Comment Finish the FTTC rollout first pls kthxbai (Score 4, Informative) 132

My local telephone exchange has been enabled for fibre-to-the-cabinet (FTTC) for a year and a half

The street cabinet my line connects to has not been upgraded. I can't even physically find the damn thing, no idea where they've hidden it. Maybe BT doesn't either. Nobody can tell me when or if it will be enabled.

I can get 4G LTE on my phone and get 30 Mbit/sec up or down. But ADSL2 is as fast as I can get - with the distance from my exchange to my house, I get no more than 9 Mbit/sec down (but more often than not closer to 6 Mbit/sec) and no more than 1 Mbit/sec up.

I'm all in favour of gigabit broadband rollouts - but I want them to finish the FTTC programme first.

Also - I live in the middle of a city of 230,000 people, and the area I'm in is entirely residential. They'd get more fibre subscribers if they enabled more cabinets.

Comment Wireless - does that also mean autonomous? (Score 1) 19

So operating the robot wirelessly - will that mean it is completely self-contained? By which I mean, does the robot's shell contain all of the computer control / decision-making equipment it needs to operate and move around, or will this equipment remain on separate hardware, transmitting commands wirelessly to a much smaller "movement control" system on-board?

Just wondering if cutting the cords means that the robot could simply be told "go and explore your environment", with the decision-making on where to go, how to get there, how to move to overcome obstacles X, Y and Z (i.e. step over, walk around, duck under, etc), without damaging itself or causing injury to humans, all being performed on-board with no external input (power or control).

Comment Re:Makes sense. (Score 1) 629

I just asked my 2012 Nexus 7 tablet to check for updates. I've done this numerous times since Android 5 came out.

It says I'm up to date. That, of course, is false. From this I conclude Google has abandoned me, and I will not be buying another Android device.

My Nexus 7 2012 (WiFi only) just got updated from 5.0 to 5.0.2 the other day, as an over-the-air update. It will happen, just it sometimes takes a little while - I have no idea why.

Comment Re:I'm shocked, SHOCKED! (Score 2) 190

Traditional dealerships make their living on repairs/maintenance and electric cars just don't require that much of either

While the internal combustion engine, gearbox, and fuel tank may not exist on an electric car, they do still have mechanical components that will still need replacement... shocks, springs, anti-roll bars / droplinks, track rod ends, bushes, brake discs / pads / calipers, etc.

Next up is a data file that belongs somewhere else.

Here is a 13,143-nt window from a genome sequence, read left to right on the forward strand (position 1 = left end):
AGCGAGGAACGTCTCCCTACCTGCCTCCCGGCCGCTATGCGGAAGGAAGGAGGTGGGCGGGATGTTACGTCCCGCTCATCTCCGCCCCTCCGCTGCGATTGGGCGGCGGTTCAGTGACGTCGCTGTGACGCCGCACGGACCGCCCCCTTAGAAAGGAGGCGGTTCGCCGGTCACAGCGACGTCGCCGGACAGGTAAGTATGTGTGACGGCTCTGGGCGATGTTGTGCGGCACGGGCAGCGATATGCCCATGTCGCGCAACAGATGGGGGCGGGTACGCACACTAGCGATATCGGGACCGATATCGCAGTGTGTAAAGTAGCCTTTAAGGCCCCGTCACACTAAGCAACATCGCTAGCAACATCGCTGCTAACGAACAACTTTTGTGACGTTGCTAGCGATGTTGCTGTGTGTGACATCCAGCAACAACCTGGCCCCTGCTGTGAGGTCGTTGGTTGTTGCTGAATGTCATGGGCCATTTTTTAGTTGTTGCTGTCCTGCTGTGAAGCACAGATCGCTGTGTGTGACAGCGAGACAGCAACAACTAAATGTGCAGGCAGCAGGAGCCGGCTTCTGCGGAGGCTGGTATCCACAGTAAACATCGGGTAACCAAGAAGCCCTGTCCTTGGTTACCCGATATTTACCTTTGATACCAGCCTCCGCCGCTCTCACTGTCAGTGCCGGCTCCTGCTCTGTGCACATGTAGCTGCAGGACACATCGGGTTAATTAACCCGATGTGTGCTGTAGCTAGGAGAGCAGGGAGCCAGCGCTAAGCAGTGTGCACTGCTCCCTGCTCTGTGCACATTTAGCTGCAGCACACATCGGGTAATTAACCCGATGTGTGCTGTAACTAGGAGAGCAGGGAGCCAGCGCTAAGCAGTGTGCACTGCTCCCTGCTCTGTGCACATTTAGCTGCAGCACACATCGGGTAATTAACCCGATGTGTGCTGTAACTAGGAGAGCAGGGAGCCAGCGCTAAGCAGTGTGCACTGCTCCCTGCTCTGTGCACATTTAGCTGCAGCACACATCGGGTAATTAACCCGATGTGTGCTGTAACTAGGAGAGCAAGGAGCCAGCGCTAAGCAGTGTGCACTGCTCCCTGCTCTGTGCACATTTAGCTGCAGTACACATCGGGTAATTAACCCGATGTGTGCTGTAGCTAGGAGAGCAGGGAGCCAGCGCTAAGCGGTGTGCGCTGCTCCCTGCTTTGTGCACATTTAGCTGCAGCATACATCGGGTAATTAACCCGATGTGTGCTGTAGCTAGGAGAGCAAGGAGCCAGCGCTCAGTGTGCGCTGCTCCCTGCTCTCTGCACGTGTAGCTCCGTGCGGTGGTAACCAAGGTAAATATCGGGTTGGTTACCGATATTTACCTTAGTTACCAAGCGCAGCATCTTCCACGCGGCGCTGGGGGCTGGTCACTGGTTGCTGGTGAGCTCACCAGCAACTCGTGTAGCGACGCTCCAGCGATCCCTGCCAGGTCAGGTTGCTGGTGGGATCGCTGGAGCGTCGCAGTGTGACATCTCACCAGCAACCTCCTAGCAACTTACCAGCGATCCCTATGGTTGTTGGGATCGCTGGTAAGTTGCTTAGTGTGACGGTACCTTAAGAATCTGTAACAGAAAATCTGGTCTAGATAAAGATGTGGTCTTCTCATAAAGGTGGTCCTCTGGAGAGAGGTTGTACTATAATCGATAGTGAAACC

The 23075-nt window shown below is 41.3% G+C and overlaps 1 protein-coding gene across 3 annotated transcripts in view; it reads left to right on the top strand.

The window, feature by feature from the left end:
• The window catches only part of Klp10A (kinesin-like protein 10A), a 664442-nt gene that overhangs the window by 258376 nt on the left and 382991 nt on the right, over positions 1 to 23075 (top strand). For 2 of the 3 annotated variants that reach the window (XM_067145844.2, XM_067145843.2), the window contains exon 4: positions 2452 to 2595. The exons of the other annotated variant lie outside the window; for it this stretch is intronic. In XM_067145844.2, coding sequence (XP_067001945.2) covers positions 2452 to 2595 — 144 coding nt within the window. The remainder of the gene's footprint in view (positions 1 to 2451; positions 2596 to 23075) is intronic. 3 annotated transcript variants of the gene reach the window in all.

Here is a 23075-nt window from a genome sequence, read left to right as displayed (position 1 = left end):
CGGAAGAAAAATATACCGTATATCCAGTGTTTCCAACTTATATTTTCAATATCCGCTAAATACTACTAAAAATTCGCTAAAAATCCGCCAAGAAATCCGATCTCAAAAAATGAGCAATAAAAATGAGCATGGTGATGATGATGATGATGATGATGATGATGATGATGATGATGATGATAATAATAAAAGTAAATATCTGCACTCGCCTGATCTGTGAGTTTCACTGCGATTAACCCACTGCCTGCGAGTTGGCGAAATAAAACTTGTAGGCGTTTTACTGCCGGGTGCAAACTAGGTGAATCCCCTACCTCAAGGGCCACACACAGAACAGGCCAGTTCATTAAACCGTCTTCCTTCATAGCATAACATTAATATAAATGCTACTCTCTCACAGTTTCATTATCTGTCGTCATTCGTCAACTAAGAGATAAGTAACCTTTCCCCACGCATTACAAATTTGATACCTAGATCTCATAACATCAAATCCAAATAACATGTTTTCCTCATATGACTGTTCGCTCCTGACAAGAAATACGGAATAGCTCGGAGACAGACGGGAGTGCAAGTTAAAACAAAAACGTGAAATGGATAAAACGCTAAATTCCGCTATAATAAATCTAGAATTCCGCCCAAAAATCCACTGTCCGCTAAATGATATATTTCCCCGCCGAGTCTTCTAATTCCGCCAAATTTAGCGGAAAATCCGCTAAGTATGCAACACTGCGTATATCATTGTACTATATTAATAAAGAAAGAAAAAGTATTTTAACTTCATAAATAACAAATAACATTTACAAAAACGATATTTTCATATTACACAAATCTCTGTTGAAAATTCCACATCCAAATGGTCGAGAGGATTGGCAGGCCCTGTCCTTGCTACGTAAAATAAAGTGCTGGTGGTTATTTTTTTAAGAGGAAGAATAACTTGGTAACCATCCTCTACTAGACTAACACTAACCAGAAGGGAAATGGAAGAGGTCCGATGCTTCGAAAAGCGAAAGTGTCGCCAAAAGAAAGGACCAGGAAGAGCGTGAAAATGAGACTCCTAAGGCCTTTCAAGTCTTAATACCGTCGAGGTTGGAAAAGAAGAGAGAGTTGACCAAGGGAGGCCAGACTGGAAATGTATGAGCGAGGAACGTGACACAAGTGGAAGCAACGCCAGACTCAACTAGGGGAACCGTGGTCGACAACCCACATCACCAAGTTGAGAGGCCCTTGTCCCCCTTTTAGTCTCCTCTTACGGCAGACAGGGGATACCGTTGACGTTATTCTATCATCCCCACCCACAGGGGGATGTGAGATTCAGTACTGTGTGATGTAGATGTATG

Electrical/electronic components wear and need replacing - fuses and wiring can become damaged or faulty through issues like water ingress. Which also means things like your water drainage needs to work, and your door / window / sunroof seals may need to be replaced. Your key (or keyless ignition system) may fail, with the key needing to be reprogrammed for your Tesla. You might lose your key and need a new one.

Teslas still have tyres; some people go to their dealer for tyres, rather than going to tyre places. Hell, even alloy wheels can get buckled if you hit a decent-sized pothole.

That's all stuff that's common between electric cars and combustion engine cars. The electric motors, the charging circuit, etc, may need to be replaced or repaired. Something as simple as a damaged charging socket would ruin your day and need fixing too.

If a chain of dealerships started carrying Teslas or other electric cars, they'd still manage to make as much money (if not more!) from repairs, servicing, and maintenance as they would from petrol/diesel/LPG models.

Submission + - EFF and Mozilla create free, automatic Certificate Authority (

chefmonkey writes: A group of big-name companies including the EFF and Mozilla have banded together to form "Let's Encrypt", a nonprofit corporation dedicated to making HTTPS configuration free, automatic, and easy. According to its website, all it takes is two commands to be up and running for initial configuration — and certificate renewal is completely automated. It's not going live until next summer, but this could be a real game-changer for encryption on the web once it's up and running.

Make it right before you make it faster.